Those of us in the business world who experience first-hand the positive attributes of the free enterprise system while also seeing certain failings, usually find it much easier to defend the concept of free enterprise from the perspective of “facts, data and efficiency”: Things work better under a capitalist system because the profit motive and competition combine to reward both effort and results.
Of course, that sort of defense makes it pretty easy for others to accuse capitalism of being an essentially heartless, unfair system that promotes winners and losers … where more typically “the rich get richer and the poor get poorer.”
The lame response to that contention is often something like what Sir Winston Churchill once said about democracy: “It’s the worst system – except for all the others.”
Now along comes a book that presents a moral case for free enterprise: The Road to Freedom: How to Win the Fight for Free Enterprise, by Arthur C. Brooks. Published just last month, I think it’s the freshest, most modern exposition of ideas on the topic since Friedrich Hayek in the 1950s.
Dr. Brooks bases his moral defense of the free enterprise system on the ideals of earned success, equality of opportunity, charity, and basic fairness. Of these, I find the “fairness” argument for capitalism to be the most interesting and useful aspect in that it takes an argument normally used against capitalism and turns it back on its accusers.
Brooks does a very good job presenting the case of how the free market, while not perfect, is the fairest system for the largest number of people – including the poor. One of the ways that he illustrates his points is by citing “happiness” research exercises that have been conducted with groups of people over the past 10-20 years in many different countries all over the world. These studies show the power of the idea of “earned success” and the fact that it has near-universal human appeal over the alternative of “learned helplessness” of less free economic structures.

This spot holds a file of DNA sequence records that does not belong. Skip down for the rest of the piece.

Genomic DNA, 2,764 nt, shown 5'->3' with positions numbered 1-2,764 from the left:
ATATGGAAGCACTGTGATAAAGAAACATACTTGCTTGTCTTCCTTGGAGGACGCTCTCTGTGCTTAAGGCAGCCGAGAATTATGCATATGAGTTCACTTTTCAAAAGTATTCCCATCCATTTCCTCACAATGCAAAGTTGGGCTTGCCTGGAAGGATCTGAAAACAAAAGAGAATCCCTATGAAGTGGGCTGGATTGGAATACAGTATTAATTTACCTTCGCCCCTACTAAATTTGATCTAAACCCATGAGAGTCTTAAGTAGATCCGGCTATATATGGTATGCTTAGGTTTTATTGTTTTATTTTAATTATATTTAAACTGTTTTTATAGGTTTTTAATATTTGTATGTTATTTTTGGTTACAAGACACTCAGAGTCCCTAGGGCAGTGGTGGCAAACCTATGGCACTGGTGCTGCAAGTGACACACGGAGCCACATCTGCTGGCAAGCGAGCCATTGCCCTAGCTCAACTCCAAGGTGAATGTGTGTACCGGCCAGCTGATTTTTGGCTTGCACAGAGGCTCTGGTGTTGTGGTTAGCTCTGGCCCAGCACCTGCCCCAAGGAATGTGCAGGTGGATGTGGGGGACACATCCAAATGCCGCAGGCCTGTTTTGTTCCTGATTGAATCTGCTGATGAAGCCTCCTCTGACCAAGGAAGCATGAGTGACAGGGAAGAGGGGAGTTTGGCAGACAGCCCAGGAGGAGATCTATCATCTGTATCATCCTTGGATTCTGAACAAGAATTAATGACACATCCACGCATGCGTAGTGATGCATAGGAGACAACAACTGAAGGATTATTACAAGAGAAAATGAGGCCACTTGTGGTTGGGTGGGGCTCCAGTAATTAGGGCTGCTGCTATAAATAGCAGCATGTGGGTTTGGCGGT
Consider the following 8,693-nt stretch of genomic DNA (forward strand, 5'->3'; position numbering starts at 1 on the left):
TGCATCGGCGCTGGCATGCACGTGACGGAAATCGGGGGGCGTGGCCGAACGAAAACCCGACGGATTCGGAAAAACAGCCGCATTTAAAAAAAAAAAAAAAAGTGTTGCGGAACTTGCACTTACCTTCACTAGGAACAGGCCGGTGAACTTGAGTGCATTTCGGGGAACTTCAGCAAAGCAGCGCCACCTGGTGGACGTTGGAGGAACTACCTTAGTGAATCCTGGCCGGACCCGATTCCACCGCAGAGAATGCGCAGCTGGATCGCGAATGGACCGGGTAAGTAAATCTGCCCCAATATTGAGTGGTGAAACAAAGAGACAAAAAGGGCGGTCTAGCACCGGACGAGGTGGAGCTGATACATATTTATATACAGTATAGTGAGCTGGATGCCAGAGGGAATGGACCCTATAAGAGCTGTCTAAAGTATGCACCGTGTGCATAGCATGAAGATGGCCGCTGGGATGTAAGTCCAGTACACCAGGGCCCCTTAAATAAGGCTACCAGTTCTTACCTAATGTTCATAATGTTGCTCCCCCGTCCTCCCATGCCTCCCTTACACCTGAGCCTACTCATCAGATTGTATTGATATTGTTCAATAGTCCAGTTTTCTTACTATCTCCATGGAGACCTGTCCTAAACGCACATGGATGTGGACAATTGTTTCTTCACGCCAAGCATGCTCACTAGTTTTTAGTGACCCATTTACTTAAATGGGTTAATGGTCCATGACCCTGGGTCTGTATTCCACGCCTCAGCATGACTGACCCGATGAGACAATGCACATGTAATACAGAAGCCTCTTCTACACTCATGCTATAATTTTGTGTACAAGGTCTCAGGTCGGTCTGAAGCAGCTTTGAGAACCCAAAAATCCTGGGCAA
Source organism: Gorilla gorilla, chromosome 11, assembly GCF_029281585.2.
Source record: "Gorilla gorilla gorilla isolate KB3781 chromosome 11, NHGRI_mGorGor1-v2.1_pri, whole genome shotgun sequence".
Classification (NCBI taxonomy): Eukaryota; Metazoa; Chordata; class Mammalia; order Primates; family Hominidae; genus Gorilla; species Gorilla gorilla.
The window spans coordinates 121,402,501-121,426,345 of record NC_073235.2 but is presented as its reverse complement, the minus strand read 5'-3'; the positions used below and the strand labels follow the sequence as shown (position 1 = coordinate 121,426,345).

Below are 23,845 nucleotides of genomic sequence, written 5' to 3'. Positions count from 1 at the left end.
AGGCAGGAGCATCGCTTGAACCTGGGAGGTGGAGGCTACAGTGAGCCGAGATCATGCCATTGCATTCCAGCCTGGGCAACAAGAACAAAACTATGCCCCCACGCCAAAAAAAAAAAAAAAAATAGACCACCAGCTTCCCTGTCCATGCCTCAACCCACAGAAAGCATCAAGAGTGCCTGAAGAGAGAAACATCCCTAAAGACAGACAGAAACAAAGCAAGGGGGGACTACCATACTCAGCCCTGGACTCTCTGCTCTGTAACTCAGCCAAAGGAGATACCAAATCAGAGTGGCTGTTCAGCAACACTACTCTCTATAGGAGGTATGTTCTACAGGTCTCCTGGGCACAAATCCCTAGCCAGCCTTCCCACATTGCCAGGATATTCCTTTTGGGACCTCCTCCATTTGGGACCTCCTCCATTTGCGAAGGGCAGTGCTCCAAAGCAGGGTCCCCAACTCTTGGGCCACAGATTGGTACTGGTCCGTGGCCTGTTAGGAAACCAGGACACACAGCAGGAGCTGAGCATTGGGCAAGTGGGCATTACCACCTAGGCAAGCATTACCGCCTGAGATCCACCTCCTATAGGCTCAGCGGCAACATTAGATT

It’s refreshing to read a book on economic matters that doesn’t fall into the realm of a polemic, and that eschews doctrinaire philosophy and partisan labels. Instead, Brooks emphasizes that government has a role in protecting the population from corporate cronyism and monopoly power, even while defending free enterprise as the fairer and more moral system.
To top it off, the book is written in an easy-to-approach conversational tone with liberal doses of humor. How often can you say that about a book on economics?
For anyone else who has read Dr. Brooks’ book, let’s hear your reactions. Do you have a different take?
2 thoughts on “Arthur Brooks Presents the “Moral Case” for the Free Enterprise System”
Dr. Brooks certainly makes a good case raising the ideals of earned success, equality of opportunity, charity, and basic fairness. My question is if he is perhaps erring in some assumptions. What is equality, what is ‘basic fairness’ and what is charity.
I have recently been exposed to people who think it fair that they should aspire to a career of being disabled. People proudly identify as disabled and make it feel like an accomplishment that entitles them to receiving a livelihood by way of a governmental or other subsidy. It seems obvious how misguided that is. Almost. People should take care of people, but the system of ‘charity’ turns it into an unequality.
One of my major challenges, however, would address the assumption of absolute equality. There is no such thing. Equality is always relative. Equal to something or someone. Since people are never really equal, that leaves equality to something. But since we are talking about people, that something again can only be an individual’s reality. And in terms of things to aspire to, that leaves us with nothing but to be equal to one’s own reality and its inherent capacities. And within that, we make our choices.
Another request would be to get an explanation of how economic ‘growth’ (“grow or die”) can be fair in the eyes of someone advocating earned success. Does not yesterday’s earned success fall victim to today’s growth? In fact, is earned success not factually stolen routinely by the subsequent nominal growth? The beginning story in John Tomlinson’s ‘Honest Money’ (honest-money.com) illustrates that so well.
Then there is the fundamental question about how any attainment corrupts. Example: You attain a job, and as soon as you have it, keeping the job will become priority over doing it. How is that fair? What does the person really earn? Or is the person merely abusing her/his power of keeping someone else from getting the job . . for awhile.
Not so easy.
Thank you, Wolfgang — another insightful comment from you!